The Paxton Boys’s Massacre
The Paxton Boys’s Massacre
Frontier Rage . The bitterness of whites in the back-country of Pennsylvania was substantial after years of bloody guerrilla warfare with various Indian tribes. In late 1763 settler rage led to vindictive bloodletting against the Indians and open confrontation with a colonial government they felt had failed to protect them. A band of frontier ruffians, self-styled the Paxton Boys (after one of the towns on the Susquehanna River from which they came), lashed out against the so-called civilized Indians m the praying or mission towns of south-eastern Pennsylvania.
BENJAMIN FRANKLIN SPEAKS OUT AGAINST THE PAXTON BOYS
As a Quaker and a prominent member of the Pennsylvania legislature, Benjamin Franklin had strong moral and political objections to the massacres of Conestoga Indians. Franklin denounced the attackers in a pamphlet published in early 1764, finding them markedly inferior to “Heathens, Turks, Saracens, Moors, Negroes, and Indians, in the Knowledge and Practice of what is right/’ Franklin described the brutal killing of fourteen defenseless Indians at the Lancaster workhouse and remarked on the casual departure of the perpetrators:
The barbarous Men who committed the atrocious Fact, in Defiance of Government, of all Laws human and divine, and to the eternal Disgrace of their County and Coulour, then mounted their Horses, Huzza’d in Triumph, as if they had gained a Victory, and rode off—unmolested!
The Bodies of the Murdered were then brought out and exposed in the Street, till a Hole could be made in the Earth, to receive and cover them.
But the Wickedness cannot be covered, the Guilt will lie on the whole Land, till Justice is done on the Murderers, THE BLOOD OF THE INNOCENT WILL CRY TO HEAVEN FOR VENGEANCE.
Conestoga Manor . On 15 December 1763 this small band of fifty-seven men descended on the village called Conestoga Manor, a government-protected settlement where some twenty Conestoga Indians lived peacefully, cultivating the soil and practicing Christianity under the direction of Moravian missionaries. The settlement was hundreds of miles from territory threatened by warlike tribes and was surrounded by white-settled areas. Finding only six Indians at home—three men, two women, and one boy—they killed and scalped these hapless victims. They then set the village on fire, celebrated their “victory,” and rode off in search of the other Conestogas. Officials in the town of Lancaster heard of the massacre and, wishing to protect the remaining residents of Conestoga Manor, gathered them in the county workhouse.
Lancaster. However, the frontiersmen had little respect for, or fear of, the authorities, so great was the sympathy for their cause (if not necessarily their tactics) among the population. On 27 December they gathered at the workhouse and massacred the rest of the Conestogas. The sixteen unarmed Indians divided into family groups, fell to their knees, and declared their love of the English. They were murdered while in the posture of prayer, and the Paxton Boys mounted their horses and rode off in celebration. It is not clear whether the local authorities at Lancaster had offered some show of resistance or if they stood by passively. No witnesses could ever be found to testify against the members of this mob, and they went unprosecuted.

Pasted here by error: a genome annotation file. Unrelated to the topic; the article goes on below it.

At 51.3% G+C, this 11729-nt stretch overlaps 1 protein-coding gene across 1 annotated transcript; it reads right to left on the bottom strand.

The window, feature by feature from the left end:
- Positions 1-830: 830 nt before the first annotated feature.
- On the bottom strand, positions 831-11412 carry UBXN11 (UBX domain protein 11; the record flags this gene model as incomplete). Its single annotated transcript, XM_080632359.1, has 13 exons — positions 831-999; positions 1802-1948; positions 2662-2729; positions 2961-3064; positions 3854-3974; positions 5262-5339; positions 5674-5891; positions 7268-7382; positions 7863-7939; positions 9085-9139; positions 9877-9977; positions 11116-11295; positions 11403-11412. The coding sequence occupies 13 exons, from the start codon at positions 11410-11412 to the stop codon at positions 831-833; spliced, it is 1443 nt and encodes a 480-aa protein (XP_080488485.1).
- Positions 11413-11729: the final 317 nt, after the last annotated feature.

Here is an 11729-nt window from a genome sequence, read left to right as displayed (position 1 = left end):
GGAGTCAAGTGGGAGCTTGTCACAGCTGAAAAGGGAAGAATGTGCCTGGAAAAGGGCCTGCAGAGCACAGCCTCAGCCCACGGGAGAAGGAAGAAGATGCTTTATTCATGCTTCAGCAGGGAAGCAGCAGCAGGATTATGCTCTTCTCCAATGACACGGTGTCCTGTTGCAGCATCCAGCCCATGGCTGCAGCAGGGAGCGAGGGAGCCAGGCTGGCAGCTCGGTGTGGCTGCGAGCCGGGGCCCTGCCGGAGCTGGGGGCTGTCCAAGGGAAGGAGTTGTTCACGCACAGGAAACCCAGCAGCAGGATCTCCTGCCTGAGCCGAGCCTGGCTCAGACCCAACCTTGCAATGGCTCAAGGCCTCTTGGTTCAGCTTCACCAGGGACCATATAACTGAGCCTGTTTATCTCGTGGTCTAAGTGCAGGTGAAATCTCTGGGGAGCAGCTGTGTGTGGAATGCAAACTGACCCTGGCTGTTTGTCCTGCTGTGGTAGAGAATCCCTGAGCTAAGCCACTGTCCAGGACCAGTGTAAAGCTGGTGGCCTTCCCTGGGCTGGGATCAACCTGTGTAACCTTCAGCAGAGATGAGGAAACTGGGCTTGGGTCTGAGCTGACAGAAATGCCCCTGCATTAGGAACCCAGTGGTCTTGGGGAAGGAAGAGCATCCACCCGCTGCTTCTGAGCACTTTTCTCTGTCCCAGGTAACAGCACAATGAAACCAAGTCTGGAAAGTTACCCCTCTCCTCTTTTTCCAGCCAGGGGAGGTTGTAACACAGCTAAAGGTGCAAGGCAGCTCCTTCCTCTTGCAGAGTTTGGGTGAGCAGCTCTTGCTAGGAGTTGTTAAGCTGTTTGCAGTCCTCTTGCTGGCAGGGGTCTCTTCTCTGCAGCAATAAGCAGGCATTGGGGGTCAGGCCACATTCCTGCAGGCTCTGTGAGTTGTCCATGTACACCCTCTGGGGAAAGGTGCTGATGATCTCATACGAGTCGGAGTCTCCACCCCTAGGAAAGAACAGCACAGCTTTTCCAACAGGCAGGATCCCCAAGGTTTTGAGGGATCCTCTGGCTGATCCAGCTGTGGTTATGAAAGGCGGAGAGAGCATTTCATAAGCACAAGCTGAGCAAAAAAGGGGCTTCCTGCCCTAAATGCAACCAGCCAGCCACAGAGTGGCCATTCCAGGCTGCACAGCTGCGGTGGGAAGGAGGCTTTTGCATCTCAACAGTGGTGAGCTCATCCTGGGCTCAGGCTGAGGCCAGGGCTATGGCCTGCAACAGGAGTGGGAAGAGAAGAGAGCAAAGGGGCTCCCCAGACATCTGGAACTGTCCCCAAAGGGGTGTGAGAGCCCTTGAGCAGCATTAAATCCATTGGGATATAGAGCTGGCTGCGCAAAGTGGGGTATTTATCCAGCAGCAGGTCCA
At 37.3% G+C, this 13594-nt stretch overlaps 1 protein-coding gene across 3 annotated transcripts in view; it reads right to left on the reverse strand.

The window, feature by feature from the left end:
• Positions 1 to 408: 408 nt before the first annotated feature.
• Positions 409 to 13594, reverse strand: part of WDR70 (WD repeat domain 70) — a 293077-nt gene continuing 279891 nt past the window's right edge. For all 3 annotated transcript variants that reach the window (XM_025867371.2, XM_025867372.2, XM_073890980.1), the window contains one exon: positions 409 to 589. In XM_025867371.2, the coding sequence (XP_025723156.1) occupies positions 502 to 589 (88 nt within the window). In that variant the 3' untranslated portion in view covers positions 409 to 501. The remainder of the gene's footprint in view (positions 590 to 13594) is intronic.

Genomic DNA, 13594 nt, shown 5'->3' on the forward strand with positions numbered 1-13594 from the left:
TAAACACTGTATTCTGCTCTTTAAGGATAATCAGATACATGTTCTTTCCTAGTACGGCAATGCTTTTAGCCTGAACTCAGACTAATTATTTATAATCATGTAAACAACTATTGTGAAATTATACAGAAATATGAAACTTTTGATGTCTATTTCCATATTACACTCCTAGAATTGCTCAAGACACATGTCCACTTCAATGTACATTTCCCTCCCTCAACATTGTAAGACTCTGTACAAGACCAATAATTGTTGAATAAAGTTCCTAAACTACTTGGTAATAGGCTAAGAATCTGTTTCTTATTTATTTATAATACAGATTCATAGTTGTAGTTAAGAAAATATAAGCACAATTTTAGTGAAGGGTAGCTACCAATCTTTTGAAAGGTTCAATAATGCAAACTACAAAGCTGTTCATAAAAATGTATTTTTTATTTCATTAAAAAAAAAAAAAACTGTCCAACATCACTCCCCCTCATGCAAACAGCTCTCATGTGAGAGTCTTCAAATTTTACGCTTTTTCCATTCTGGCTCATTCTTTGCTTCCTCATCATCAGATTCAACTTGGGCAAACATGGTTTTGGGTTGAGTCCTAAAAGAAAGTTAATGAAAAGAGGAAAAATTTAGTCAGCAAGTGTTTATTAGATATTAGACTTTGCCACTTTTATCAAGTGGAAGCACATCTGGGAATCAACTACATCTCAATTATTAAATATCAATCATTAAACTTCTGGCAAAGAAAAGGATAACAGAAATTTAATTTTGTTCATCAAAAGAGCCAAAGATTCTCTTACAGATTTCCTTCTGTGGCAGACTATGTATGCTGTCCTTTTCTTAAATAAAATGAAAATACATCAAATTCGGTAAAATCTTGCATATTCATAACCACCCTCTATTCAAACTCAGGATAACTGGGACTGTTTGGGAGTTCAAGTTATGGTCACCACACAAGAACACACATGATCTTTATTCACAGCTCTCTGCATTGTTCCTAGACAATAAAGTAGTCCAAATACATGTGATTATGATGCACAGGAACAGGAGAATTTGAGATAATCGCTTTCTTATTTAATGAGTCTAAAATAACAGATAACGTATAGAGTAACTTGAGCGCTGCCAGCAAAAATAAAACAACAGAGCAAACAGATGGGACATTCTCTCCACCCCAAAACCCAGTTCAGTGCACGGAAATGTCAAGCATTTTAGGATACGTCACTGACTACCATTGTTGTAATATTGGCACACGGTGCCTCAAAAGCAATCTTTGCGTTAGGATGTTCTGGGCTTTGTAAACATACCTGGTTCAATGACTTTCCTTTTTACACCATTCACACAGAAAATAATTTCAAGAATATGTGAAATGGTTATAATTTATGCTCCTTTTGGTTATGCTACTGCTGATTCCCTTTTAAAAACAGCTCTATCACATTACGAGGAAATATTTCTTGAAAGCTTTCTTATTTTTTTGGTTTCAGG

The Government Retreats. The colonial authorities in Pennsylvania demanded justice against the killers, and frontiersmen rallied in their defense. Instead of there being a trial, Philadelphia was forced to raise a militia to defend itself against a ragtag army of six hundred frontiersmen who marched on the capital demanding military protection for the backcountry, relief from taxation, and greater representation in government. The colonial government forestalled any violence by accepting a formal petition from the protesters. This lack of vigorous action in the face of open defiance of colonial authority reflected the sharp division in public opinion, and not just on the frontier. The Quakers who dominated the legislature (including Benjamin Franklin) expressed their outrage, but they realized they faced a formidable mass of poor and middling folk in the West and in the suburbs of Philadelphia who sympathized with the Paxton Boys’s basic motivations. These less wealthy and politically disfranchised folk tended to be Lutherans and Presbyterians, and they were contemptuous of Quaker and Moravian missionary efforts among Indians. The colonial government worried that widespread lawlessness might even extend to a massacre of the Indians sheltered on Providence Island in Philadelphia.
Francis Jennings, Empire of Fortune: Crowns, Colonies, and Tribes in the Seven Years’ War in America (New York: Norton, 1988);
Matthew Smith, A Declaration and Remonstrance of the Distressed and Bleeding Frontier Inhabitants of the Province of Pennsylvania (Philadelphia: Printed by W. Bradford, 1764).
"The Paxton Boys’s Massacre." American Eras. . Encyclopedia.com. (January 19, 2019). https://www.encyclopedia.com/history/news-wires-white-papers-and-books/paxton-boyss-massacre
"The Paxton Boys’s Massacre." American Eras. . Retrieved January 19, 2019 from Encyclopedia.com: https://www.encyclopedia.com/history/news-wires-white-papers-and-books/paxton-boyss-massacre
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